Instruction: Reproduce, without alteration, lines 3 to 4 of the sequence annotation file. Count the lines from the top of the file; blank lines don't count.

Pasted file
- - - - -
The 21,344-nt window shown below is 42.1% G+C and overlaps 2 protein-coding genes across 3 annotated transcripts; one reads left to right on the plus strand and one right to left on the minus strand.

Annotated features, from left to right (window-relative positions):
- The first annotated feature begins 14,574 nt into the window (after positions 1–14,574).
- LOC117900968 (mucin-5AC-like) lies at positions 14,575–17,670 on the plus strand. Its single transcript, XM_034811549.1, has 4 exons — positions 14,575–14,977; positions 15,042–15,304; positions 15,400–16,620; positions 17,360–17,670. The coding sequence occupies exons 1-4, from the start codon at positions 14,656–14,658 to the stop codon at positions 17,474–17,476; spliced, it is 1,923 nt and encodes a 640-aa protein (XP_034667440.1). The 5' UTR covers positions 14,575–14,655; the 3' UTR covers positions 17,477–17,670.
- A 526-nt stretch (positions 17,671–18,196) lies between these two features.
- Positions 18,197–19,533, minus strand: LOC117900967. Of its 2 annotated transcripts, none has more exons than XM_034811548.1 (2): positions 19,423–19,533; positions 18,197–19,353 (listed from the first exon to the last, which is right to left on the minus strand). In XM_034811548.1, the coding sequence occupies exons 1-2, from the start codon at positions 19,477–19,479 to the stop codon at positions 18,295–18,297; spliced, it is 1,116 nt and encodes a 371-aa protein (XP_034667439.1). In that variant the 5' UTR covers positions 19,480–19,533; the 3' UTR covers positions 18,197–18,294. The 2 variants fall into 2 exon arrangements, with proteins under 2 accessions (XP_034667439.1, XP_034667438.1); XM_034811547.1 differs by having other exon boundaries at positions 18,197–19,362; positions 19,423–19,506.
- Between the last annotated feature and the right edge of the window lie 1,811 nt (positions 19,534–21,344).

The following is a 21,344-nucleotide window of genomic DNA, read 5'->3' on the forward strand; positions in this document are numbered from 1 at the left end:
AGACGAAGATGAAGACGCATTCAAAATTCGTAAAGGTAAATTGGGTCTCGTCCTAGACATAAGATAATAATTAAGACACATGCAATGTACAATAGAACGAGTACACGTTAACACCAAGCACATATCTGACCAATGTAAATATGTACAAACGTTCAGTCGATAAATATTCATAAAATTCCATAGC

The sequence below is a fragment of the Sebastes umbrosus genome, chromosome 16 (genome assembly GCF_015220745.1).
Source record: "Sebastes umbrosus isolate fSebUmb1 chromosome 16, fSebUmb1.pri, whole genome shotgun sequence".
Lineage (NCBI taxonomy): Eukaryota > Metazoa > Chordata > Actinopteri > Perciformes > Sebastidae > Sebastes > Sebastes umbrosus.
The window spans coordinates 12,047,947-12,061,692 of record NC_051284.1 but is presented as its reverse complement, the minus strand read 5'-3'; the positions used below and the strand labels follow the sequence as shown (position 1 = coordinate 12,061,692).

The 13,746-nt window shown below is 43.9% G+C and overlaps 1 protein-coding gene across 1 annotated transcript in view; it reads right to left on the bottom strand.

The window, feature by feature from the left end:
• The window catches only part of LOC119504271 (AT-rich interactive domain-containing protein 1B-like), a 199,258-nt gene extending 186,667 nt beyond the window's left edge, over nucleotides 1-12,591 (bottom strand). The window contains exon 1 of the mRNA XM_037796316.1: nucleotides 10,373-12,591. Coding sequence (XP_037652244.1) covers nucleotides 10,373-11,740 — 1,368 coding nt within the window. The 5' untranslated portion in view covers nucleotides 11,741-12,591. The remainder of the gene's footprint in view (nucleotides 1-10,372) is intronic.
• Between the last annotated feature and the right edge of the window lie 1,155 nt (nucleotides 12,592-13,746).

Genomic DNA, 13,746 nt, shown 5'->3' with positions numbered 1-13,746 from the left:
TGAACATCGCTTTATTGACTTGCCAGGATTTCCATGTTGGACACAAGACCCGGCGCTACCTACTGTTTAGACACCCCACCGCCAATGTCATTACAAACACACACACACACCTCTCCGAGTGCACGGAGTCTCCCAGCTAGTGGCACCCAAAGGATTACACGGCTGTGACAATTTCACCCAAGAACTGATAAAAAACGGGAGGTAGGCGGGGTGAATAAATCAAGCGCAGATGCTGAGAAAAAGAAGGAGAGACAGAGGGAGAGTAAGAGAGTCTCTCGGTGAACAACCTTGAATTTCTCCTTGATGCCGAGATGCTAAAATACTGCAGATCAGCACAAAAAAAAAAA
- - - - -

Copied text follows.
- The first annotated feature begins 14,574 nt into the window (after positions 1–14,574).
- LOC117900968 (mucin-5AC-like) lies at positions 14,575–17,670 on the plus strand. Its single transcript, XM_034811549.1, has 4 exons — positions 14,575–14,977; positions 15,042–15,304; positions 15,400–16,620; positions 17,360–17,670. The coding sequence occupies exons 1-4, from the start codon at positions 14,656–14,658 to the stop codon at positions 17,474–17,476; spliced, it is 1,923 nt and encodes a 640-aa protein (XP_034667440.1). The 5' UTR covers positions 14,575–14,655; the 3' UTR covers positions 17,477–17,670.